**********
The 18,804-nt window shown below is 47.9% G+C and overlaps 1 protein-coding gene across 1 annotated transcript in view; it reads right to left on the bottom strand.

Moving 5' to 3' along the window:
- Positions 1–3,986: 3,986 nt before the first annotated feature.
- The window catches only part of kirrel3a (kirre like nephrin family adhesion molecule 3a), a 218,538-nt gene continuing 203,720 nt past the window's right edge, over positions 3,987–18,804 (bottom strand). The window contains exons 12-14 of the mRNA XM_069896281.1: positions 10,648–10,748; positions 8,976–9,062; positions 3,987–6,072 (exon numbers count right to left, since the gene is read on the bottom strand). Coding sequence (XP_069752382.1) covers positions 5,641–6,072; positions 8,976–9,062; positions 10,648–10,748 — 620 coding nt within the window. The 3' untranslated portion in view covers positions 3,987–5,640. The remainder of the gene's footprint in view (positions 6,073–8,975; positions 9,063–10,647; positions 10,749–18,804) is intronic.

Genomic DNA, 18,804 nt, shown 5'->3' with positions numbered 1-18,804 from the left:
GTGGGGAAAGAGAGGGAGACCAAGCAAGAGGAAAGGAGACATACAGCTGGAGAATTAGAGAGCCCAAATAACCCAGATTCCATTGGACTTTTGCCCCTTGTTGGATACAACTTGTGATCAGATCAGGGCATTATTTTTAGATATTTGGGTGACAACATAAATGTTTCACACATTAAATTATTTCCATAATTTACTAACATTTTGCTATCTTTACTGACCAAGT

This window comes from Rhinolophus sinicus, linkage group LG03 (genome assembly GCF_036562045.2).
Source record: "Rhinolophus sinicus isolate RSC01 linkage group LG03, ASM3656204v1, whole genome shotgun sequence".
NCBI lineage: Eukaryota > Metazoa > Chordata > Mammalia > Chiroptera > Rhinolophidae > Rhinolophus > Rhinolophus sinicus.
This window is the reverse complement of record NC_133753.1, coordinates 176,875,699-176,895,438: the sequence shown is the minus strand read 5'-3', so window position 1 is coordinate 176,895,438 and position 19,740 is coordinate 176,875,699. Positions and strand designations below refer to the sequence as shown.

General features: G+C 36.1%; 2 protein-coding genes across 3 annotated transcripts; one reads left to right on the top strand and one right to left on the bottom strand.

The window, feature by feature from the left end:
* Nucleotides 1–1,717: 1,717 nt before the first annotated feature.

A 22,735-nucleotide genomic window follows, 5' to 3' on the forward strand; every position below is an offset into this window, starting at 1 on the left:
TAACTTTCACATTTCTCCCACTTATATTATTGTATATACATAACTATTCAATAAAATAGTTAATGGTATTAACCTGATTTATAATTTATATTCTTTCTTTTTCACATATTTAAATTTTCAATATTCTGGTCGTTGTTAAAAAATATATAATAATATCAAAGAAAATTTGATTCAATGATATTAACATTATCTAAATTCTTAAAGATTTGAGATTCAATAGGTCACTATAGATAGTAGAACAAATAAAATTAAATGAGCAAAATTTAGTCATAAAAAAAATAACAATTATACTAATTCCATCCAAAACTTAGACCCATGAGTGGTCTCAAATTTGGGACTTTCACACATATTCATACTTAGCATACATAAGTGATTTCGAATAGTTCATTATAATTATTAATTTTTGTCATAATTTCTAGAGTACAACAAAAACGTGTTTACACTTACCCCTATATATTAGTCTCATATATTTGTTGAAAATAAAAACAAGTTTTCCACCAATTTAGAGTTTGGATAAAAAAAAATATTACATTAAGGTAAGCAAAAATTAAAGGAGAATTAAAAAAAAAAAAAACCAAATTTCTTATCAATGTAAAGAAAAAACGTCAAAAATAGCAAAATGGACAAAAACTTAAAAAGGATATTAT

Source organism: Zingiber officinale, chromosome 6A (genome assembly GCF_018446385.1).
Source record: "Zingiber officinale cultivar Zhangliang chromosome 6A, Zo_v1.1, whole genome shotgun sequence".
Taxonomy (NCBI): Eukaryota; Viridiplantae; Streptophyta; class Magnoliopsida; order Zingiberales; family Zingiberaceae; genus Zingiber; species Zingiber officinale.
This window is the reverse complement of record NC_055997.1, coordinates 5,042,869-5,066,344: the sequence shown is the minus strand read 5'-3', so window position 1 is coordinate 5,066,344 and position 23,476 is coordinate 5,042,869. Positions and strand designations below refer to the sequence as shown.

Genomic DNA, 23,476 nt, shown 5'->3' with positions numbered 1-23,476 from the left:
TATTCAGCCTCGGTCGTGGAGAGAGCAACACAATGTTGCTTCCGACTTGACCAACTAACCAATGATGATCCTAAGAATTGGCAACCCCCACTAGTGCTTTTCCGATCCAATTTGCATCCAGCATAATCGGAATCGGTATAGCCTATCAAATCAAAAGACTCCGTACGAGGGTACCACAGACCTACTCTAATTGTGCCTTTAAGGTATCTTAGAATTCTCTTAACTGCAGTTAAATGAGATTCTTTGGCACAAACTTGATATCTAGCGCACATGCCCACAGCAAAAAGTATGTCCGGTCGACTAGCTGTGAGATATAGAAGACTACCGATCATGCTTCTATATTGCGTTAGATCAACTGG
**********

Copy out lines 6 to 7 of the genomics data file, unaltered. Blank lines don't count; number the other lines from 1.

GTGGGGAAAGAGAGGGAGACCAAGCAAGAGGAAAGGAGACATACAGCTGGAGAATTAGAGAGCCCAAATAACCCAGATTCCATTGGACTTTTGCCCCTTGTTGGATACAACTTGTGATCAGATCAGGGCATTATTTTTAGATATTTGGGTGACAACATAAATGTTTCACACATTAAATTATTTCCATAATTTACTAACATTTTGCTATCTTTACTGACCAAGT

This window comes from Rhinolophus sinicus, linkage group LG03 (genome assembly GCF_036562045.2).